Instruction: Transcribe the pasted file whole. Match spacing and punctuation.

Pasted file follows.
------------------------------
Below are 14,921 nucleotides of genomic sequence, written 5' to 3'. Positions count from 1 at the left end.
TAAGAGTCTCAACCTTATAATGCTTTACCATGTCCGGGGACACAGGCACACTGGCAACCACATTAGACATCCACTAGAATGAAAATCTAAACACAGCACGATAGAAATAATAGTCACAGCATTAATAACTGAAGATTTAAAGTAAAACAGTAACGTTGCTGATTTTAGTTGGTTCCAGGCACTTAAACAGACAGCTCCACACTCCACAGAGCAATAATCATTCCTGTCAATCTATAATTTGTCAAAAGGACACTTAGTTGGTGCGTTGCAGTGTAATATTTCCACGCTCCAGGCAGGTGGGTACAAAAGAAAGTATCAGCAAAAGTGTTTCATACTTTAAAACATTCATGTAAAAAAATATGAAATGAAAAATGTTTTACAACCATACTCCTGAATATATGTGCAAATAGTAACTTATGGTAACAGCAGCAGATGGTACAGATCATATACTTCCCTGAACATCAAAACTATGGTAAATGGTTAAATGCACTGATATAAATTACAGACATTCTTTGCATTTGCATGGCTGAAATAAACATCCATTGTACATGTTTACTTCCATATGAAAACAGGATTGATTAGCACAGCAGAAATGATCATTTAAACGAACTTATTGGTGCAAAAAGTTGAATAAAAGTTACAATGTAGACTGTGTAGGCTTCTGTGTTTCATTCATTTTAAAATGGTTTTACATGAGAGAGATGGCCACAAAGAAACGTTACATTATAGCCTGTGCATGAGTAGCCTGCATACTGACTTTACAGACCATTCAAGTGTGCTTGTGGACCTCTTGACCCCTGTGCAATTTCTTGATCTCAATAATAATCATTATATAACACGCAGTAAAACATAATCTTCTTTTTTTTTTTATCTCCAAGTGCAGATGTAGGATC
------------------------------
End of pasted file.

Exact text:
Below are 14,921 nucleotides of genomic sequence, written 5' to 3'. Positions count from 1 at the left end.
TAAGAGTCTCAACCTTATAATGCTTTACCATGTCCGGGGACACAGGCACACTGGCAACCACATTAGACATCCACTAGAATGAAAATCTAAACACAGCACGATAGAAATAATAGTCACAGCATTAATAACTGAAGATTTAAAGTAAAACAGTAACGTTGCTGATTTTAGTTGGTTCCAGGCACTTAAACAGACAGCTCCACACTCCACAGAGCAATAATCATTCCTGTCAATCTATAATTTGTCAAAAGGACACTTAGTTGGTGCGTTGCAGTGTAATATTTCCACGCTCCAGGCAGGTGGGTACAAAAGAAAGTATCAGCAAAAGTGTTTCATACTTTAAAACATTCATGTAAAAAAATATGAAATGAAAAATGTTTTACAACCATACTCCTGAATATATGTGCAAATAGTAACTTATGGTAACAGCAGCAGATGGTACAGATCATATACTTCCCTGAACATCAAAACTATGGTAAATGGTTAAATGCACTGATATAAATTACAGACATTCTTTGCATTTGCATGGCTGAAATAAACATCCATTGTACATGTTTACTTCCATATGAAAACAGGATTGATTAGCACAGCAGAAATGATCATTTAAACGAACTTATTGGTGCAAAAAGTTGAATAAAAGTTACAATGTAGACTGTGTAGGCTTCTGTGTTTCATTCATTTTAAAATGGTTTTACATGAGAGAGATGGCCACAAAGAAACGTTACATTATAGCCTGTGCATGAGTAGCCTGCATACTGACTTTACAGACCATTCAAGTGTGCTTGTGGACCTCTTGACCCCTGTGCAATTTCTTGATCTCAATAATAATCATTATATAACACGCAGTAAAACATAATCTTCTTTTTTTTTTTATCTCCAAGTGCAGATGTAGGATC